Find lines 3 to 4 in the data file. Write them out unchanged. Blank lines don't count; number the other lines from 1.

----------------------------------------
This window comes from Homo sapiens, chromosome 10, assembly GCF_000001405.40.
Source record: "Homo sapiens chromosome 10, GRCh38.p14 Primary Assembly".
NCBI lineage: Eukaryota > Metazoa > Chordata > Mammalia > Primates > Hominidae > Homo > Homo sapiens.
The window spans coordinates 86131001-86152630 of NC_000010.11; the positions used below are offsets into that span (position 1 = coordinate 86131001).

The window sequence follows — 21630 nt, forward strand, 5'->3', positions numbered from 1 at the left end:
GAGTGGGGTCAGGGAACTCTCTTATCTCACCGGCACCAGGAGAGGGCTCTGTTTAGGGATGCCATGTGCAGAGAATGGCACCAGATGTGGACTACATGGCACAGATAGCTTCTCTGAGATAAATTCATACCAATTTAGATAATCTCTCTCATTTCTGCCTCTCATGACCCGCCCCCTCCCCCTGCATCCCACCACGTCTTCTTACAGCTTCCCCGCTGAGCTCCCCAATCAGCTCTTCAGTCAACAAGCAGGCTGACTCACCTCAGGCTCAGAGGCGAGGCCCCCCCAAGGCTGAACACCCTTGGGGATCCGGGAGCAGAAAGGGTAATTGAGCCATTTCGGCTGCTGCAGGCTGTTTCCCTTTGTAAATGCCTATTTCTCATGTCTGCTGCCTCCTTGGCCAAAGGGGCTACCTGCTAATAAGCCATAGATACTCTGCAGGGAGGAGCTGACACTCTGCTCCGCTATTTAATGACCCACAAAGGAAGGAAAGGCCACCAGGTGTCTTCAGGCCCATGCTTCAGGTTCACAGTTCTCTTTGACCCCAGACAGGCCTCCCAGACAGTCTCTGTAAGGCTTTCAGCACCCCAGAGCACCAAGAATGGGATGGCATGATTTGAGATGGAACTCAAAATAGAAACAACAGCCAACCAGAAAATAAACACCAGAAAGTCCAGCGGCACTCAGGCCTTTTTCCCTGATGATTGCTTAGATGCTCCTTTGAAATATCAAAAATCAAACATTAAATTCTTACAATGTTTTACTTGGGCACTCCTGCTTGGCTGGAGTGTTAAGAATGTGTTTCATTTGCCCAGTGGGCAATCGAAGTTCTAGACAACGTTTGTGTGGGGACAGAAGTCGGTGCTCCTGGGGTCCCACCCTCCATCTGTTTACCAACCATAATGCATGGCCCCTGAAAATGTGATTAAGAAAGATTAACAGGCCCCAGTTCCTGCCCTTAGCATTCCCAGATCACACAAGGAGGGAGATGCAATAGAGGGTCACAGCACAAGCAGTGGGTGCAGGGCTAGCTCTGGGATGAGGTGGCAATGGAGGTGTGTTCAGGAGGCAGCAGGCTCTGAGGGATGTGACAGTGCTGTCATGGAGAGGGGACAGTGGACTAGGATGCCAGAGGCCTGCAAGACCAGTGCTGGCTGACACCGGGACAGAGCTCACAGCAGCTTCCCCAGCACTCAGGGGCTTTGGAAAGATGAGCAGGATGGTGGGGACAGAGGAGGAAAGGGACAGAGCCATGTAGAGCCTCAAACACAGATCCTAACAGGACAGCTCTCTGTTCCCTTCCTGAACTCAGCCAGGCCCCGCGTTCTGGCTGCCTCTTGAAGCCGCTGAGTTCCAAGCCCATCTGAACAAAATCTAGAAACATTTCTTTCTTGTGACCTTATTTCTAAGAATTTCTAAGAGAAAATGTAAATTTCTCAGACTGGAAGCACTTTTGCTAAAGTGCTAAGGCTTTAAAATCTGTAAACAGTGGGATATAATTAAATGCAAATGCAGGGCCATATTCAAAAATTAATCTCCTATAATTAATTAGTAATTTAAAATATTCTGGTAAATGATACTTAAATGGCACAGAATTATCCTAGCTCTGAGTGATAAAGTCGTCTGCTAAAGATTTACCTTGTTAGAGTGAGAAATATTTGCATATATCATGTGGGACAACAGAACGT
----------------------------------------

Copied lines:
NCBI lineage: Eukaryota > Metazoa > Chordata > Mammalia > Primates > Hominidae > Homo > Homo sapiens.
The window spans coordinates 86131001-86152630 of NC_000010.11; the positions used below are offsets into that span (position 1 = coordinate 86131001).